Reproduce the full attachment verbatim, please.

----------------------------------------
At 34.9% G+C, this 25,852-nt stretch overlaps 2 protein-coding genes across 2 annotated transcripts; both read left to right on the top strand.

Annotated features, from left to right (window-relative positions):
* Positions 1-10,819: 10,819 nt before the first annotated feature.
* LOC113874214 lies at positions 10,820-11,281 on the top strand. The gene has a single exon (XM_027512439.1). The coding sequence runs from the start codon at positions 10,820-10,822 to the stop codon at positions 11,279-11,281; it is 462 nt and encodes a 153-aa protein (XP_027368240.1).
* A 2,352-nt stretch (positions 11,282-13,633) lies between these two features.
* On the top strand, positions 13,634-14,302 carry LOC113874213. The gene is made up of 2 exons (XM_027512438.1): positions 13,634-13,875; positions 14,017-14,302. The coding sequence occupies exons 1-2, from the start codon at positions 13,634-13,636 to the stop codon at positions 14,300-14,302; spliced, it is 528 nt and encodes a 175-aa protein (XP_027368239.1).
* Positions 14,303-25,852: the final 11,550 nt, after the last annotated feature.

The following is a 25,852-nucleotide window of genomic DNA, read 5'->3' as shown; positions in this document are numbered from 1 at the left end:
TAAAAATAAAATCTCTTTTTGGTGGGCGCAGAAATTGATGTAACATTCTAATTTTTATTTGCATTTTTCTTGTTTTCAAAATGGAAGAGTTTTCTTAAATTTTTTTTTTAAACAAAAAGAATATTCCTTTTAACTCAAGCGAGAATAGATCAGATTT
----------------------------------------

At 34.9% G+C, this 25,852-nt stretch overlaps 2 protein-coding genes across 2 annotated transcripts; both read left to right on the top strand.

Annotated features, from left to right (window-relative positions):
* Positions 1-10,819: 10,819 nt before the first annotated feature.
* LOC113874214 lies at positions 10,820-11,281 on the top strand. The gene has a single exon (XM_027512439.1). The coding sequence runs from the start codon at positions 10,820-10,822 to the stop codon at positions 11,279-11,281; it is 462 nt and encodes a 153-aa protein (XP_027368240.1).
* A 2,352-nt stretch (positions 11,282-13,633) lies between these two features.
* On the top strand, positions 13,634-14,302 carry LOC113874213. The gene is made up of 2 exons (XM_027512438.1): positions 13,634-13,875; positions 14,017-14,302. The coding sequence occupies exons 1-2, from the start codon at positions 13,634-13,636 to the stop codon at positions 14,300-14,302; spliced, it is 528 nt and encodes a 175-aa protein (XP_027368239.1).
* Positions 14,303-25,852: the final 11,550 nt, after the last annotated feature.

The following is a 25,852-nucleotide window of genomic DNA, read 5'->3' as shown; positions in this document are numbered from 1 at the left end:
TAAAAATAAAATCTCTTTTTGGTGGGCGCAGAAATTGATGTAACATTCTAATTTTTATTTGCATTTTTCTTGTTTTCAAAATGGAAGAGTTTTCTTAAATTTTTTTTTTAAACAAAAAGAATATTCCTTTTAACTCAAGCGAGAATAGATCAGATTT